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Re: HDMI licensing
« Reply #58 on: January 21, 2021, 04:54:13 pm »
Eh, i dont get it, if you want to use HDMI in your product you have to pay ?
I would not pay until i got sued, and sue them for being monopolists.
 

Offline wraper

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Re: HDMI licensing
« Reply #59 on: January 21, 2021, 05:05:45 pm »
Eh, i dont get it, if you want to use HDMI in your product you have to pay ?
I would not pay until i got sued, and sue them for being monopolists.
Logic of someone who will end up busted and ruined. If anything, you want to be low-key and legally unreachable if they notice you, like sitting in China as blueskull.
Quote
and sue them for being monopolists.
LOL, good luck with that.
 

Offline SiliconWizard

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Re: HDMI licensing
« Reply #60 on: January 21, 2021, 05:06:40 pm »
AFAIK, DisplayPort could be an alternative with no licensing issues, although obviously DP is still a lot less common than HDMI, so a product having only a DP output may not be easy to sell.

But you can find DP/HDMI cables, and they are not that expensive. Thoughts on this?
 

Online Zero999

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Re: HDMI licensing
« Reply #61 on: January 21, 2021, 05:15:23 pm »
Eh, i dont get it, if you want to use HDMI in your product you have to pay ?
I would not pay until i got sued, and sue them for being monopolists.
Logic of someone who will end up busted and ruined. If anything, you want to be low-key and legally unreachable if they notice you, like sitting in China as blueskull.
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and sue them for being monopolists.
LOL, good luck with that.
If you're small, they won't bother suing you, because it will cost them more then they would get from you. If you're set-up as a limited company, then your house should be safe. If you're big enough to afford the licence, then pay, as you're big enough to be worth suing.
 

Offline jonpaul

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Re: HDMI licensing
« Reply #62 on: January 21, 2021, 05:32:58 pm »
RE: Liscencing:

Increasing IP activity in Asia has resulted in the Chinese Govt starting to enforce IP and patents in China.

The HDMI   fee is like that of THX, Dolby, ASTC, etc, where compliance to a PHY and data protocol is included.

You  can  violate any law  US or Chinese, BUT the products sold can be  stopped by Customs if trademarks, copyrights, encryption or patents are violented.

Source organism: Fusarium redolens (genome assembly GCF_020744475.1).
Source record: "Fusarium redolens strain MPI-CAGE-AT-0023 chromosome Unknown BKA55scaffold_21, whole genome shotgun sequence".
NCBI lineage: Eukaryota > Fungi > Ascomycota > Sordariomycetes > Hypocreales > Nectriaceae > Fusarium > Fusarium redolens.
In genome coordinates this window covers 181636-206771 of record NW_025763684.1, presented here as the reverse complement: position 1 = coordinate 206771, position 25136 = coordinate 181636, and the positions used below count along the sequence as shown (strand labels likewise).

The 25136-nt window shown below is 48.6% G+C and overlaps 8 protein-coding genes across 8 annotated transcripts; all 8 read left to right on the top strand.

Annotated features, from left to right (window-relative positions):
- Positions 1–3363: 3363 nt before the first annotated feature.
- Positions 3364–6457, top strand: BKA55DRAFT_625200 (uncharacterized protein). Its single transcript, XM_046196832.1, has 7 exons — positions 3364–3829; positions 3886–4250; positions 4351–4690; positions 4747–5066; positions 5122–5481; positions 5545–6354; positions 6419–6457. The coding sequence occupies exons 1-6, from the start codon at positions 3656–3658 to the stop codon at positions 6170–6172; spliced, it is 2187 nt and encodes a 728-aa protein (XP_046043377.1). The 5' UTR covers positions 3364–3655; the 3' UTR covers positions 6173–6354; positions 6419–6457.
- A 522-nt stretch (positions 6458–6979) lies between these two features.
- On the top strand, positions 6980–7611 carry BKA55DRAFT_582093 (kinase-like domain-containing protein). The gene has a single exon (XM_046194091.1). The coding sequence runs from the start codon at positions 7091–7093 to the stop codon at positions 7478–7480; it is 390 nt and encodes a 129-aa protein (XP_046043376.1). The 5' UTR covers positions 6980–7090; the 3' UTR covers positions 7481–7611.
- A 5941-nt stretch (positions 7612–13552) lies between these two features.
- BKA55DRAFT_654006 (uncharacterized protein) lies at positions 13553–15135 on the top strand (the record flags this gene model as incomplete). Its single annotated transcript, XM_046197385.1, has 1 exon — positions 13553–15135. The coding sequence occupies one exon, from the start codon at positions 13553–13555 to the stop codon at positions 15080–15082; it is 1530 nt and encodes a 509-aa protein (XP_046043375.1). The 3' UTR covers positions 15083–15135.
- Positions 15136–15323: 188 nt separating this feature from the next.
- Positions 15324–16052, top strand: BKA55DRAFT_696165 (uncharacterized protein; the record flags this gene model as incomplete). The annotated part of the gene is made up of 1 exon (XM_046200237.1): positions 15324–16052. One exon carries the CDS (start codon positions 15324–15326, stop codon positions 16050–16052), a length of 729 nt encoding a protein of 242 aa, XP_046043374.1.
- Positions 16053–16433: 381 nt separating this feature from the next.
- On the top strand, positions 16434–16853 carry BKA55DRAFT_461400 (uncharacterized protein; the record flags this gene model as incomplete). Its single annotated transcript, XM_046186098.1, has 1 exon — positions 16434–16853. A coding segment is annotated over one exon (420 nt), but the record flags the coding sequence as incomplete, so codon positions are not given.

consider your ETHICS.

Jon
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Online magic

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Re: HDMI licensing
« Reply #63 on: January 21, 2021, 06:14:23 pm »
HDMI is less than 20 years old and they license based on patent pool https://en.wikipedia.org/wiki/Patent_pool they have. And I bet they add some stupid new patents to keep the thing going.
If you want to use the HDMI connector for other signals (like DVI) I think it boils down to one simple question: is the HDMI connector patented or not?

It looks like about the only two things the OP needs is the connector and (perhaps, nice to have) the trademark.
 

Online magic

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Re: HDMI licensing
« Reply #64 on: January 22, 2021, 07:05:26 am »
You are lucky. Europeans are such sheep that when the government says, they just obey. Remaining resistance is trivially squashed by force. Maybe it's changing for the better in the West these days, but it's also changing for the worse here ::)

Quote
consider ethics
Well, I for one say there is nothing ethical about the entertainment industry, screw them :P
 
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Online ebastler

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Re: HDMI licensing
« Reply #65 on: January 22, 2021, 07:10:03 am »
We are getting dangerously close to politics here -- but I think there is something to be said for a government which is based on both, dependable legal rights and dependable legal obligations for its citizens.
 
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Offline viperidae

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Re: HDMI licensing
« Reply #66 on: January 22, 2021, 07:12:12 am »
Being an "HDMI adopter" mentions nothing about patents. It gives you rights to use the logos and trademarks.
If you're not violating and trademarks or copyrights, there is nothing to stop you using and HDMI compatible connector sending HDMI compatible signals.

It's exactly the same situation as USB, except being a USB member gets you a VID to use. You pay for access to the specifications and use of the logos.
 

Online magic

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Re: HDMI licensing
« Reply #67 on: January 22, 2021, 10:21:25 am »